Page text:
The Indictment charged Lloyd with two crimes: (1) conspiracy to possess with intent to distribute and to distribute controlled substances, in violation of 21 U.S.C. §§ 841(a)(1), 841(b)(1)(A), 841(b)(1)(B), and 846 ("Count 1" or "the drug count"); and (2) possession of a firearm in furtherance of a drug trafficking crime, in violation of 18 U.S.C. § 924(c)(1) ("Count 2" or "the firearm count"). The firearm count was premised on a Pinkerton theory of liability: the government sought to hold Lloyd criminally responsible for a codefendant's possession of the relevant firearms during the course of the drug conspiracy. See generally Pinkerton v. United States, 328 U.S. 640 (1946).

         In August 2015, on the eve of trial, Lloyd reached an agreement with the government to plead guilty, and on August 6 of that year, the District Court conducted Lloyd's change-of-plea hearing. Because the primary issue on appeal relates to the way the court conducted that hearing, we describe it in some detail.

         The District Court opened the hearing by confirming with defense counsel that Lloyd intended to change his earlier plea of not guilty "and enter a plea of guilty to Counts [1] and [2] of the [Indictment], charging him with conspiracy to possess with the intent to distribute and the distribution of controlled substances and the possession of a firearm in furtherance of a drug trafficking crime, all in violation of federal law, all pursuant to the terms of a plea agreement." Appellant's App. ("AA") 43. Proceeding under oath, Lloyd answered "yes" to the court's questions whether he had had a chance to read the written plea agreement and discuss it with counsel, and whether counsel "[w]as . . . able to explain those things . . . in a way so that [he felt he] underst[oo]d the terms and conditions of that plea agreement." Id. at 45. The court then informed Lloyd that it would "incorporate the plea agreement into the record of these proceedings since [Lloyd had] read it and [he] underst[oo]d it and [he had] discussed it with counsel." Id.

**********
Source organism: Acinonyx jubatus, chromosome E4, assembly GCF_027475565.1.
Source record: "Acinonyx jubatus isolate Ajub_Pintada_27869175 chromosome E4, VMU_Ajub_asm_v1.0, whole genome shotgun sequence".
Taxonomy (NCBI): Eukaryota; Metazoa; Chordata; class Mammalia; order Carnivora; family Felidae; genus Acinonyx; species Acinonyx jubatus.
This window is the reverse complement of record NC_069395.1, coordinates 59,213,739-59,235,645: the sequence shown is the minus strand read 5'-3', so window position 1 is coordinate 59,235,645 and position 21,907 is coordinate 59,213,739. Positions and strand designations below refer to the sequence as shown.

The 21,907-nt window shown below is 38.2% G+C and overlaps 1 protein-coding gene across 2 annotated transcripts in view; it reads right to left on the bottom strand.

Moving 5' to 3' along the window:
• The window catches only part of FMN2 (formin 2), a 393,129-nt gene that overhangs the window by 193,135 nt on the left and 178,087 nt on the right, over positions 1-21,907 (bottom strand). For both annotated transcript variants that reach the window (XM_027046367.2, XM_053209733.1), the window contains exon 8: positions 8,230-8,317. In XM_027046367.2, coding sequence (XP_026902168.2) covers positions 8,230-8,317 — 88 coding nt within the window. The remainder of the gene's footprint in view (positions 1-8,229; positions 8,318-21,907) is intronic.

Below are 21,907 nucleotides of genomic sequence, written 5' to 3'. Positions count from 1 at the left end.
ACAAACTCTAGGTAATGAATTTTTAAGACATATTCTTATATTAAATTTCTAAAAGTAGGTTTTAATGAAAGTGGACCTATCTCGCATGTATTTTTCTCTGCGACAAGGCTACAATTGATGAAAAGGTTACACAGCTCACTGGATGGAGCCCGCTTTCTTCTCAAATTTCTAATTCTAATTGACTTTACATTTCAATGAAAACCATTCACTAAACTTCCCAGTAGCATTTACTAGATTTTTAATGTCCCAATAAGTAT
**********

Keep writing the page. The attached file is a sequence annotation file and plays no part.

The court next addressed the constitutional rights that Lloyd would relinquish by pleading guilty. See generally Fed. R. Crim. P. 11(b)(1). The District Court listed aloud the following rights as being subject to Lloyd's waiver: the right to a jury trial; to refrain from incriminating himself; to maintain his earlier plea of not guilty; to testify at trial, if he wished; to compel the appearance of witnesses; and to be proved guilty, if at all, beyond a reasonable doubt. The court then advised Lloyd of the maximum and minimum terms of imprisonment and supervised release, as well as the maximum possible fine, for each count of conviction, and informed Lloyd that he faced a $100 special assessment on each count. The District Court confirmed with Lloyd that Lloyd was a United States citizen and told him that, as a consequence of his conviction, he would lose the right to vote and to carry firearms. Lloyd responded in the affirmative when asked if he understood these effects of a conviction.

         Next, the District Court explained the terms of Lloyd's appeal and collateral attack waiver: Lloyd's waiver provided that he would give up his rights to "challenge the convictions resulting from [the] plea, . . . challenge any sentence of imprisonment of life or less, . . . challenge any fine within that permitted by law, [or] challenge any term of supervised release permitted by law." AA 52. Lloyd again declared that he understood, and the District Court confirmed with Lloyd that nobody had threatened Lloyd, pressured him to plead guilty, or promised him any benefit not identified in the plea agreement. See generally Fed. R. Crim. P. 11(b)(2).

         The District Court then "turn[ed] to the last area": determining whether "there are facts that would demonstrate . . . that [Lloyd] committed the two crimes [he was] pleading guilty to." AA 55-56. On this point, the ...